Guice extension

Introduction

This extension provides tools for dependency injection (DI) of Restlet ServerResource types that have javax.inject-annotated members. Although the extension has "guice" in the package name and contains direct support for Google Guice version 3.0 or later, the tools here can be adapted for use with any DI framework that complies with JSR-330.

This extension provides three independent approaches for dependency-injecting Restlet server resources, the self-injection approach, the Finder factory approach, and the resource-injecting application approach.

Note that the extension is limited to injection of server resources, and not other Restlet types, because server resources are constructed by the Restlet framework, not by the user. The last section below describes how to use a JSR-330 DI framework to inject other Restlet types, without needing the tools in this extension.

Self-injection

When using this approach:

  • DI framework must support static field injection (Guice does).
  • No constructor injection for resources; only field and method injection will work.

In the self-injection approach, extend SelfInjectingServerResource and annotate fields and methods to be injected with @Inject.

To inject resources with Guice, install a SelfInjectingServerResourceModule when creating the Injector.

Finder factory

When using this approach:

  • DI framework does not need to support static field injection.
  • All forms of injection are allowed: constructor, field, method.
  • Target resource can be specified by type alone or by type and JSR-330 Qualifier.

In the Finder factory approach, inject FinderFactory into contexts where routing to resources is initialized, e.g., createInboundRoot(), and use FinderFactory.finder(Class) in calls to Router.attach() instead of the plain server resource class name. For example:

// Binding in Guice:
bind(ServerResource.class)
     .annotatedWith(Hello.class)
     .to(HelloServerResource.class);

// In createInboundRoot():
FinderFactory finderFactory = ... injected somehow ...;

// Attachment with no coupling to concrete resource type:
router.attach("/hello", finderFactory.finder(ServerResource.class, Hello.class);
// Attachment with direct knowledge of concrete resource type:
router.attach("/bye", finderFactory.finder(ByeServerResource.class);

To use a Guice-enabled FinderFactory, install a RestletGuice.Module when creating the Injector. (RestletGuice has convenience methods to install such a module that parallel those in the Guice class.)

Alternatively, for standalone Applications, create a single RestletGuice.Module instance, possibly passing other Guice modules to the constructor, and use it as the FinderFactory in createInboundRoot().

Resource-injecting application

When using this approach:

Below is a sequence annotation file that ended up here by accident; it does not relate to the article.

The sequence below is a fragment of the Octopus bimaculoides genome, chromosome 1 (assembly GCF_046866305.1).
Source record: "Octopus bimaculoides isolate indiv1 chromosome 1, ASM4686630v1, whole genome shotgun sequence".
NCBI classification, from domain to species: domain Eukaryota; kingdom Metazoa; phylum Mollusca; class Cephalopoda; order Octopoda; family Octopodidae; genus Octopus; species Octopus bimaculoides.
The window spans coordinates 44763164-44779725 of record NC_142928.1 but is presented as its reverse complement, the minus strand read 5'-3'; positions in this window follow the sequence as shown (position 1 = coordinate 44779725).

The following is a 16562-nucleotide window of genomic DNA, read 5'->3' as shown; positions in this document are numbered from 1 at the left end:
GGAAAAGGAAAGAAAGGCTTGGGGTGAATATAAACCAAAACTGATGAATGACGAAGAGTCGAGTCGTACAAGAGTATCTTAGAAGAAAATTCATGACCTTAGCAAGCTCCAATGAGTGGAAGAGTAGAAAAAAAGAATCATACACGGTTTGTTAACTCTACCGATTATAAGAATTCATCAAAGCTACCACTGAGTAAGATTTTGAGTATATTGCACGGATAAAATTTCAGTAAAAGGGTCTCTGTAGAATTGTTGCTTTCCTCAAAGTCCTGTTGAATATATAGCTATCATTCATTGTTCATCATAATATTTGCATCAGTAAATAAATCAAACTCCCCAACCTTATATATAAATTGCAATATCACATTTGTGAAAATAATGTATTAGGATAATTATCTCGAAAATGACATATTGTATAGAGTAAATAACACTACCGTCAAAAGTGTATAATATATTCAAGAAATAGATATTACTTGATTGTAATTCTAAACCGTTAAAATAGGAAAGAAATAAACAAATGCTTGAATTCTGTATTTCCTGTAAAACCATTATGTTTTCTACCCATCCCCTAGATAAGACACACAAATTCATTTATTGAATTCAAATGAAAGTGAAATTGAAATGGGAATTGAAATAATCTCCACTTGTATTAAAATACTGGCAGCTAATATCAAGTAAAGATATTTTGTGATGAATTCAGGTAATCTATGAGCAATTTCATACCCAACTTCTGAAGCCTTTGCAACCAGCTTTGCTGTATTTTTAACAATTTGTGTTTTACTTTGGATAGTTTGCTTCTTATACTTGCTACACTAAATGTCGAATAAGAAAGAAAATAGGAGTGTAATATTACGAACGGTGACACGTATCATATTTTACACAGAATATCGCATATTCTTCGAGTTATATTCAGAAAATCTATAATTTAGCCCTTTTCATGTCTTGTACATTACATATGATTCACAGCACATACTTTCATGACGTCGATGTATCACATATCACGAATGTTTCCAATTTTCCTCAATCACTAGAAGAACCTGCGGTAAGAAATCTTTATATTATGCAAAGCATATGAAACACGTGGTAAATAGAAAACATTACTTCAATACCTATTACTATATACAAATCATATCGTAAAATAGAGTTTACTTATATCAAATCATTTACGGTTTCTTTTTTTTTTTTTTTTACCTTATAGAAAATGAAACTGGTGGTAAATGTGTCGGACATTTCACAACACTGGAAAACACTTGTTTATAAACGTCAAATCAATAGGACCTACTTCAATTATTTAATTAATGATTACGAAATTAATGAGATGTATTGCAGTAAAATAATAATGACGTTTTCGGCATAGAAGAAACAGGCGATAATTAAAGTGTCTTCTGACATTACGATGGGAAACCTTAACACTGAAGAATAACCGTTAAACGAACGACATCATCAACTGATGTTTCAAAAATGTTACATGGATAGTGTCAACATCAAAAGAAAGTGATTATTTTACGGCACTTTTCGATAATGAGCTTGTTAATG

• DI framework does not need to support static field injection.
  • No constructor injection for resources; only field and method injection will work.
  • Application instance must itself be injected.

In the resource-injecting application approach, extend ResourceInjectingApplication and use newRouter() instead of new Router(...). The overridden createFinder will produce Finders that inject the server resources they create.

To work with Guice, install a SelfInjectingServerResourceModule when creating the Injector that injects the application. To work with another JSR-330-compliant framework, bind SelfInjectingServerResource.MembersInjector to a framework-specific implementation.

Injecting other Restlet types

Instead of calling new FooApplication(...) when attaching an application in setting up a component, inject that application beforehand:

public class MyComponent extends Component {

     public static void main(String... args) {
           // Run as standalone component:
           Injector injector = ... create injector ...;
           MyComponent comp = injector.getInstance(MyComponent.class);
           // ... shutdown hooks, etc. ...
           comp.start();
       }

     @Inject
     MyComponent(FooApplication fooApp, BarApplication barApp) {
         // ...
         getDefaultHost().attach("/foo", fooApp);
         getDefaultHost().attach("/bar", barApp);
     }
 }

To avoid coupling a knowledge of a specific application subtype in this setting, use qualifiers:

@Inject
 MyComponent(@Foo Application fooApp, @Bar Application barApp) {
     // ...
     getDefaultHost().attach("/foo", fooApp);
     getDefaultHost().attach("/bar", barApp);
 }

 // With the qualifiers defined elsewhere:

 @java.lang.annotation.Retention(RUNTIME)
 @javax.inject.Qualifier
 public @interface Foo {
 }

Using the @Named qualifier trades some type-safety for convenience:

@Inject
MyComponent(@Named(FOO) Application fooApp, @Named(BAR) Application barApp) ...

Javadocs.